Our own “Johnny Cinema” handicaps the Oscar nominees, all of which played at The Lake this past year:
There is something unavoidably subjective about picking the Best Motion Picture of the Year. It reminds me of an argument I have had with my foodie friends. I maintain that the fried chicken from Del Rhea’s Chicken Basket in Willowbrook is arguably just as good as the pepper encrusted Alaskan king salmon at Everest. My friends think I’m an idiot, but who’s to say? Similarly, if you think Eddie Murphy in a fat suit in Norbit makes for a better movie than Citizen Kane, then you’re entitled to your stupid opinion. I guess.
This year’s Academy Award contest is pretty wide open. Every picture has at least a chance because there is no obvious “film for the ages” or clear clunker.
Babel is a possible winner, but for me it’s the worst of the nominees. This business where things that happen in Japan affect things in the desert in the Middle East has been done before. I get it. There is a deaf Japanese teenager who doesn’t wear underwear. Cate Blanchett does some serious getting-shot-in-the-neck acting. A confused, pretentious mess. This is the only one of the nominees I will be upset about if it wins. Not stay in bed and don’t go to work upset. Just upset.
The Queen has its supporters. This movie is about the time after Princess Di’s death and explores the interplay between Tony Blair and Queen Elizabeth as they seek out an appropriate public response. Helen Mirren is a deserved lock for Best Actress, but for me this movie has the feel of a made-for-TV movie, albeit with great actors. Plus, I don’t get the transformation of a spoiled, rich girl into “Mother Theresa,” but that’s a story for another column.
Letters from Iwo Jima is terrific. The story of the American invasion of the Pacific island is masterfully told from the perspective of the Japanese. Hollywood loves director Clint Eastwood, so this picture has a chance, but since half of the aging Academy probably fought in World War II, there may be an anti-Japanese backlash. Just kidding.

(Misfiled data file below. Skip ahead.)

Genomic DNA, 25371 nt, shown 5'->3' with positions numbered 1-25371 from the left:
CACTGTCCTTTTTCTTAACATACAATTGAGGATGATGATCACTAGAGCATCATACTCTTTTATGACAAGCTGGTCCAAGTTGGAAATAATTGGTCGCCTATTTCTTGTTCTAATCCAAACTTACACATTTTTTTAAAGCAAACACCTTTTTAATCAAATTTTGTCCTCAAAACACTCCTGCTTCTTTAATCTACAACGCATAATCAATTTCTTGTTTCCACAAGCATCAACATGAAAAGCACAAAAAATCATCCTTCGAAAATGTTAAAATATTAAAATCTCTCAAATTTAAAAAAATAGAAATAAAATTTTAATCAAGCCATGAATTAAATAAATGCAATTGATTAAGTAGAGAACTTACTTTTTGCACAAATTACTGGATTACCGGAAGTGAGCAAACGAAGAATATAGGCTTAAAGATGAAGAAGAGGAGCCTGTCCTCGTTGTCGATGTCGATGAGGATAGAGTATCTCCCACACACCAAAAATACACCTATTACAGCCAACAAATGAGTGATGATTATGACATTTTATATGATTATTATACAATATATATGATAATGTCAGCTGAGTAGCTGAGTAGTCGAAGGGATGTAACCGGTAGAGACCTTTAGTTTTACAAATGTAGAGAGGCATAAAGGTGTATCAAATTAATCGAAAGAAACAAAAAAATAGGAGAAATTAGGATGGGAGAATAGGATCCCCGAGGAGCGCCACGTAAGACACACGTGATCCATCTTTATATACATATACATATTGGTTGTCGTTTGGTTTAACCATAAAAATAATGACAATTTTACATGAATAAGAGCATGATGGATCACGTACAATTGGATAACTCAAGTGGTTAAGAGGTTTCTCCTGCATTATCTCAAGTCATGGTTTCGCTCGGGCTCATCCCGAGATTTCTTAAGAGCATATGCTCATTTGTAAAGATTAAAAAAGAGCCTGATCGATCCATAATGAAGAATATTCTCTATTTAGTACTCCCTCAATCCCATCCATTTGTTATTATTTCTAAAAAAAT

For me the race is really between Little Miss Sunshine and The Departed, which is back to this problem of just how one decides between a quirky, independent comedy and a taut, brutal gangster picture. Grape kool-aid or milk?
Both of these movies are deserving. Both have great ensemble acting. Both entertain and inform. Martin Scorsese, who is long overdue, having lost for Goodfellas and Raging Bull, will win Best Director, and this may be enough to put The Departed over the top. Fine by me. Nicholson, Damon, Di Caprio, and Wahlberg at the top of their games is a winning team, even if the movie is violent and not for the “feel-good” crowd.
Other likely winners are Forest Whitaker for his portrayal of dictator Idi Amin in The Last King of Scotland, Eddie Murphy, who will have to overcome being in Norbit, to win Best Supporting Actor for Dreamgirls, and Chicago’s own Jennifer Hudson in Dreamgirls for Best Supporting Actress for singing really loud.
I’m for Pan’s Labyrinth for Best Foreign Language Film, but I’m prejudiced because it’s the only one I have seen in that category.
We shall see. So get your popcorn and scorecard. And just remember, even if your favorites don’t win, you can be certain there will be many priceless moments during the telecast this Sunday when Hollywood’s finest citizens will make jackasses of themselves.
Now that’s entertainment.